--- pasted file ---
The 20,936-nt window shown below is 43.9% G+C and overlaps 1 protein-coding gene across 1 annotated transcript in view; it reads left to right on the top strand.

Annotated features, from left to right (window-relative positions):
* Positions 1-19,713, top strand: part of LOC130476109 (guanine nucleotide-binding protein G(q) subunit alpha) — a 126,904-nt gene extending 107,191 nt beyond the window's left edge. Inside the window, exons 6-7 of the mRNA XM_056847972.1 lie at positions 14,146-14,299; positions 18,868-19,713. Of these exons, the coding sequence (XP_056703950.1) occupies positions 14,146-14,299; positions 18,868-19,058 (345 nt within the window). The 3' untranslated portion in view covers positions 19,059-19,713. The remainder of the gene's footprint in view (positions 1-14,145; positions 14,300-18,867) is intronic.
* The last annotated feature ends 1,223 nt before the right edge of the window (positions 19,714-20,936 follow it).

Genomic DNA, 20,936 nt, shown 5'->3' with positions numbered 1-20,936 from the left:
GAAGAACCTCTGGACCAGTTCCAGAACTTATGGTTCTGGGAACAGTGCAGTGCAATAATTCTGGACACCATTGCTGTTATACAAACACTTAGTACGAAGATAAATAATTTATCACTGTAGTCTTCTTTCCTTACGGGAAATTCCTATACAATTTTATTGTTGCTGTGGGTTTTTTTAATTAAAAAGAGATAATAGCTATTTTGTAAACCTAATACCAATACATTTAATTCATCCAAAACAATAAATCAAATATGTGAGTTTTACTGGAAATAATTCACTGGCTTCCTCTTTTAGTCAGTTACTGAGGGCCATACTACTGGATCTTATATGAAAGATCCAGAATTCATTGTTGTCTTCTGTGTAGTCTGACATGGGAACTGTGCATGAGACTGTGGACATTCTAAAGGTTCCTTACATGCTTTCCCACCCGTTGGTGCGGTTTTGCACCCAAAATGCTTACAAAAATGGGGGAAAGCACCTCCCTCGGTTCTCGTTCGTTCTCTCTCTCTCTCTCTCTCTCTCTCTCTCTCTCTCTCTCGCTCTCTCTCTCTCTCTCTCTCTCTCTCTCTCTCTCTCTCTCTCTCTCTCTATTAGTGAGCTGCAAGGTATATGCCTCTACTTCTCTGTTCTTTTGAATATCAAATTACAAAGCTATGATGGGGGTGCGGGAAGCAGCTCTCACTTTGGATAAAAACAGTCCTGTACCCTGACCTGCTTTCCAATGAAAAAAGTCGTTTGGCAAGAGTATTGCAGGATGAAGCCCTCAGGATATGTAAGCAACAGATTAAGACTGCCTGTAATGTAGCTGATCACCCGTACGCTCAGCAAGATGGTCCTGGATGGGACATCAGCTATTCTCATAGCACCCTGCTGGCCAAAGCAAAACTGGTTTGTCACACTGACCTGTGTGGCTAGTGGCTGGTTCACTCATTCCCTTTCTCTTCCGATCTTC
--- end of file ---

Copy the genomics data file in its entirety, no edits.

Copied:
The 20,936-nt window shown below is 43.9% G+C and overlaps 1 protein-coding gene across 1 annotated transcript in view; it reads left to right on the top strand.

Annotated features, from left to right (window-relative positions):
* Positions 1-19,713, top strand: part of LOC130476109 (guanine nucleotide-binding protein G(q) subunit alpha) — a 126,904-nt gene extending 107,191 nt beyond the window's left edge. Inside the window, exons 6-7 of the mRNA XM_056847972.1 lie at positions 14,146-14,299; positions 18,868-19,713. Of these exons, the coding sequence (XP_056703950.1) occupies positions 14,146-14,299; positions 18,868-19,058 (345 nt within the window). The 3' untranslated portion in view covers positions 19,059-19,713. The remainder of the gene's footprint in view (positions 1-14,145; positions 14,300-18,867) is intronic.
* The last annotated feature ends 1,223 nt before the right edge of the window (positions 19,714-20,936 follow it).

Genomic DNA, 20,936 nt, shown 5'->3' with positions numbered 1-20,936 from the left:
GAAGAACCTCTGGACCAGTTCCAGAACTTATGGTTCTGGGAACAGTGCAGTGCAATAATTCTGGACACCATTGCTGTTATACAAACACTTAGTACGAAGATAAATAATTTATCACTGTAGTCTTCTTTCCTTACGGGAAATTCCTATACAATTTTATTGTTGCTGTGGGTTTTTTTAATTAAAAAGAGATAATAGCTATTTTGTAAACCTAATACCAATACATTTAATTCATCCAAAACAATAAATCAAATATGTGAGTTTTACTGGAAATAATTCACTGGCTTCCTCTTTTAGTCAGTTACTGAGGGCCATACTACTGGATCTTATATGAAAGATCCAGAATTCATTGTTGTCTTCTGTGTAGTCTGACATGGGAACTGTGCATGAGACTGTGGACATTCTAAAGGTTCCTTACATGCTTTCCCACCCGTTGGTGCGGTTTTGCACCCAAAATGCTTACAAAAATGGGGGAAAGCACCTCCCTCGGTTCTCGTTCGTTCTCTCTCTCTCTCTCTCTCTCTCTCTCTCTCTCTCTCTCGCTCTCTCTCTCTCTCTCTCTCTCTCTCTCTCTCTCTCTCTCTCTCTCTCTATTAGTGAGCTGCAAGGTATATGCCTCTACTTCTCTGTTCTTTTGAATATCAAATTACAAAGCTATGATGGGGGTGCGGGAAGCAGCTCTCACTTTGGATAAAAACAGTCCTGTACCCTGACCTGCTTTCCAATGAAAAAAGTCGTTTGGCAAGAGTATTGCAGGATGAAGCCCTCAGGATATGTAAGCAACAGATTAAGACTGCCTGTAATGTAGCTGATCACCCGTACGCTCAGCAAGATGGTCCTGGATGGGACATCAGCTATTCTCATAGCACCCTGCTGGCCAAAGCAAAACTGGTTTGTCACACTGACCTGTGTGGCTAGTGGCTGGTTCACTCATTCCCTTTCTCTTCCGATCTTC